It didn’t become legal until 1967 (Loving v Virginia) to marry someone outside of your race. The law was against miscegenation (sexual relations or marriage between people of different races). Even though it has been legal for quite some time, it is sometimes ingrained in us not to date outside of our race. Sometimes this discouragement comes in the form of off-color comments by family or friends. Other times it is more direct ways.
In California, race wasn’t an issue and my friends and boyfriends spanned the rainbow. Louisiana was different thought, race is/was/will be an issue. It was almost like stepping back in time. There aren’t any interracial relationships in my family and I was supposed to find me a strong black man. It was discouraged to be different. You can “date” but don’t bring that person home, right?
Being in the south affected my own beliefs for a while and I even remember telling my son growing up he better never bring home a white girl (funny how life turns out). He was too young to date, much less decide what race his future girlfriend would be. Emmett Till came to mind when I thought of it. Even now I do know of cases where people have gotten caught up from “changing lanes”.
When I decided to stop being one sided and limiting my dating pool, it became an issue. I actually stopped talking to my family for a few months because I thought it was ridiculous, none of their business, and disrespectful. There was a lot of “maid” and “come up missing” comments, it was a bit too much for me. My family was worried about how I was going to raise my son to be a strong black man if I wasn’t married to one. Surprise though, that is actually what I accomplished!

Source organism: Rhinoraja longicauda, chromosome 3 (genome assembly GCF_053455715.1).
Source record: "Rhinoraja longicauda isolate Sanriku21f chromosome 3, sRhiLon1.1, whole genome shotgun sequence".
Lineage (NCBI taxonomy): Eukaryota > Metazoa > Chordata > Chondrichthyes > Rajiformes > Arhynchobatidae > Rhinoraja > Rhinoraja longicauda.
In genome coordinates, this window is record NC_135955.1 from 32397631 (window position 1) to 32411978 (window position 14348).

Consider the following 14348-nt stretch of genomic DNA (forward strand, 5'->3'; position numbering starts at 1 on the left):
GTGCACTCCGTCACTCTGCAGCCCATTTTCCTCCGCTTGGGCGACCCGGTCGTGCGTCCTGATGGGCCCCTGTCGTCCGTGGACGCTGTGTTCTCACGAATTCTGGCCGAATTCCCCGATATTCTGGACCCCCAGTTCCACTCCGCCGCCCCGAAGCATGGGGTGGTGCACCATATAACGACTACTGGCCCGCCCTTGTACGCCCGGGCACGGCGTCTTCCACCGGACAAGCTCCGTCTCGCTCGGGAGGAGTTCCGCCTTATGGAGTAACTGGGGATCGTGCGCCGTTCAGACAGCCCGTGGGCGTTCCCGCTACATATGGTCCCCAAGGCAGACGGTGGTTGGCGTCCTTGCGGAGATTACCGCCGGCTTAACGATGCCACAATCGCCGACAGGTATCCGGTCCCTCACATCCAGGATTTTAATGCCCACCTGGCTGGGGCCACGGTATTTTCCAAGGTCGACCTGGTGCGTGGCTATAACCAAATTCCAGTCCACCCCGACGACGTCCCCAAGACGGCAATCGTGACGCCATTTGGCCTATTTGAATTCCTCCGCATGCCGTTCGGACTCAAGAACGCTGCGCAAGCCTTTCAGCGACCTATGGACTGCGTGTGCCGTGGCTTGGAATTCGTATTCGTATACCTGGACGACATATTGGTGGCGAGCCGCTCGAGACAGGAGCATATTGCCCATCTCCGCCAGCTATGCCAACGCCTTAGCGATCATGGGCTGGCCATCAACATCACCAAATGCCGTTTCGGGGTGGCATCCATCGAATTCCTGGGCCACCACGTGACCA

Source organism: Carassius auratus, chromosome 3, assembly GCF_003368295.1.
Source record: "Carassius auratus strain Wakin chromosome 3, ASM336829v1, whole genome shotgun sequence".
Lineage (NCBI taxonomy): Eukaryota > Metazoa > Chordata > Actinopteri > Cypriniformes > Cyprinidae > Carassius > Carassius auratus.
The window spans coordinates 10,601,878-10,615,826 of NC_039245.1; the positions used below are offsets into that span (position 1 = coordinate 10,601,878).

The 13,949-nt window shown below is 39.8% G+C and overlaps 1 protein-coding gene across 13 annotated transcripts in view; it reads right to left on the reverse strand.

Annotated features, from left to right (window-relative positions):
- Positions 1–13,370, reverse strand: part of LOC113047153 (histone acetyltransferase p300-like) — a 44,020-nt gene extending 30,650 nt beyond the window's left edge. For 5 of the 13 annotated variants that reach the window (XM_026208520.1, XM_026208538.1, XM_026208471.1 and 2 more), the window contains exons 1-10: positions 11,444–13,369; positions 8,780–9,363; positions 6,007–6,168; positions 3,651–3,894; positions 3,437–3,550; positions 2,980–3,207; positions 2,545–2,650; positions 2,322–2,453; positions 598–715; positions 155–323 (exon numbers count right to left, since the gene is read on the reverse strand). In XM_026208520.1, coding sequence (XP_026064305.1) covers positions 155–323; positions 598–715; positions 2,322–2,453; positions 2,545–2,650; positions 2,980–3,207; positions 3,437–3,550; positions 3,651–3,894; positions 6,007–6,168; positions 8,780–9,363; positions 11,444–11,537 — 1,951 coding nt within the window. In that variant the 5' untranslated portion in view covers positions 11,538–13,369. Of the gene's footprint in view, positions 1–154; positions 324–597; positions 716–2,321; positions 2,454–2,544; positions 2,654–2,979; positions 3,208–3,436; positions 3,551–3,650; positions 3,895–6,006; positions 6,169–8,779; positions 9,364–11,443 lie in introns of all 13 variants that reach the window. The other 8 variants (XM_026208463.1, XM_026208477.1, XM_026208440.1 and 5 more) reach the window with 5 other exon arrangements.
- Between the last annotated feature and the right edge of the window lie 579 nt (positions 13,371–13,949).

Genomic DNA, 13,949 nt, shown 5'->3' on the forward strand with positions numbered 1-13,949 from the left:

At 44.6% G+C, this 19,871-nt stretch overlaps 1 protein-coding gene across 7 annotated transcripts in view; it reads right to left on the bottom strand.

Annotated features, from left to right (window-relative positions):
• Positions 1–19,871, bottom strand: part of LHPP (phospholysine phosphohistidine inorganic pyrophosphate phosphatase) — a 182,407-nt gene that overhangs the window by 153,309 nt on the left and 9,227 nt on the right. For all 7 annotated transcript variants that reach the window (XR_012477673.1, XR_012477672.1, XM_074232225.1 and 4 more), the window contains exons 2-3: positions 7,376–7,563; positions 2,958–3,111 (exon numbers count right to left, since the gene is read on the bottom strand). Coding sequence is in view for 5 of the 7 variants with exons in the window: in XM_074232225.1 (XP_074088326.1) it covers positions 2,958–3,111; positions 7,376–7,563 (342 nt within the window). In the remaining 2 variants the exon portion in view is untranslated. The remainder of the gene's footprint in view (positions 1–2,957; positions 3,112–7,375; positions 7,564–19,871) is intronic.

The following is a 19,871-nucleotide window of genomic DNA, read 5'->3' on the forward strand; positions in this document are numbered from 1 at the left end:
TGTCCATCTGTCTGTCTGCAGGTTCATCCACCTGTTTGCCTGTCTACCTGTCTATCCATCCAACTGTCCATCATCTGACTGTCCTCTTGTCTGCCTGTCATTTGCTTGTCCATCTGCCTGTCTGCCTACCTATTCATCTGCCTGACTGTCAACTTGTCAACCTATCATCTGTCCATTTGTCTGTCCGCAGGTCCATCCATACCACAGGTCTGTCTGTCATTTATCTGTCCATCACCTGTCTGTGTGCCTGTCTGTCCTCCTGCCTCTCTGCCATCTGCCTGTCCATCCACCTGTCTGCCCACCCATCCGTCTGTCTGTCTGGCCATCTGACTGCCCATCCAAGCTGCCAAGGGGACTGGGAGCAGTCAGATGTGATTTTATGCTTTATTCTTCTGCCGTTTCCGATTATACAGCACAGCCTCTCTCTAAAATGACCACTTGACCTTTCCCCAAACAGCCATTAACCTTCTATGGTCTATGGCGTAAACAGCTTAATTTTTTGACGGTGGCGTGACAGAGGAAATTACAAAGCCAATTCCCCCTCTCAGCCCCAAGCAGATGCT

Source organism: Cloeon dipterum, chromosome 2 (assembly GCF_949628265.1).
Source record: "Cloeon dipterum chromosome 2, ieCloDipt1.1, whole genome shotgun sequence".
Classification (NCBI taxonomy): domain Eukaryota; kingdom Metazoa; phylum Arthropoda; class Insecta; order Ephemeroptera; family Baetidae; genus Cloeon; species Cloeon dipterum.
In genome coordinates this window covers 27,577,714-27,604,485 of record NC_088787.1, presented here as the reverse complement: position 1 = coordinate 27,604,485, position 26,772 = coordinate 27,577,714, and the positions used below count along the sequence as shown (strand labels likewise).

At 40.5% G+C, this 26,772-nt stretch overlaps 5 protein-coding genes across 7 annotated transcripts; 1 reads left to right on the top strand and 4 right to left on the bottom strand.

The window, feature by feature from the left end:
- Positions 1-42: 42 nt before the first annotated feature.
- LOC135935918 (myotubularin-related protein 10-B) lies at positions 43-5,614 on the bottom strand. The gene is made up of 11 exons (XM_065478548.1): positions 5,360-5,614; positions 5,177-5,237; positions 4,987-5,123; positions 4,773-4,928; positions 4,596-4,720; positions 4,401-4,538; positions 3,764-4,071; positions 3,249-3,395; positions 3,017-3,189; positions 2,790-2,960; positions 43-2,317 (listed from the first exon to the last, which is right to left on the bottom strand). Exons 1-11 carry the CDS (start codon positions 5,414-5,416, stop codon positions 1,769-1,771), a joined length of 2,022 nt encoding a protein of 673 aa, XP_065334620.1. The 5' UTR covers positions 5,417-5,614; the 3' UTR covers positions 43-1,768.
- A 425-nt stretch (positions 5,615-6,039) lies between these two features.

Fast forward to the present, my husband is obviously not black and I obviously am. Both of our families for the most part are accepting of this, the ones who aren’t, keep it to themselves. The public is another issue and can’t seem to help but do a double take, most of the time we ignore it. The other times, well I’m not always ladylike. I think people are used to seeing a black man and white woman versus the other way around. So yes, it causes people of all ages and races to stare.
He is just who he is and I am just me. Our relationship works for us. If people are uncomfortable with our hand holding or PDA, that really is their issue. Yes our household is different than other people, none of that have to do with race. We laugh, we work together to make our relationship work, but most of all we are supportive of each other. We both talk to my son about race issues (yes, we discuss that too).
When people ask me what is it like to date a white man, I look at them weird. THERE IS NO DIFFERENCE. People need to stop listening and believing stereotypes. People are people, there is truly good and bad in every race. There is strong and weak in every race. There is even swag and no swag in every race (lol).
Regardless of race, my husband treats me like a queen. Regardless of race, I treat him like a king. Regardless of race, our children are royalty!
You do have to be strong, be able to deal with the stares, dumb comments, and questions. If you aren’t strong enough to do that, then don’t do it! Interracial dating may not be for you.
Have that uncomfortable talk first. (Have you ever dated outside your race? How does your family feel? Etc)
Do talk about race issues. (It is important to know how open/closed minded the other person is)
Don’t change who you are. (You don’t have to act a certain way to be with someone of another race. It is disrespectful and phony)
Learn from the relationship/dating experience. (There are some cultural differences that we can all learn from, yes you might have to discuss hair)
Stop caring what people think. (You are responsible for your own happiness, not others)
Peace and Love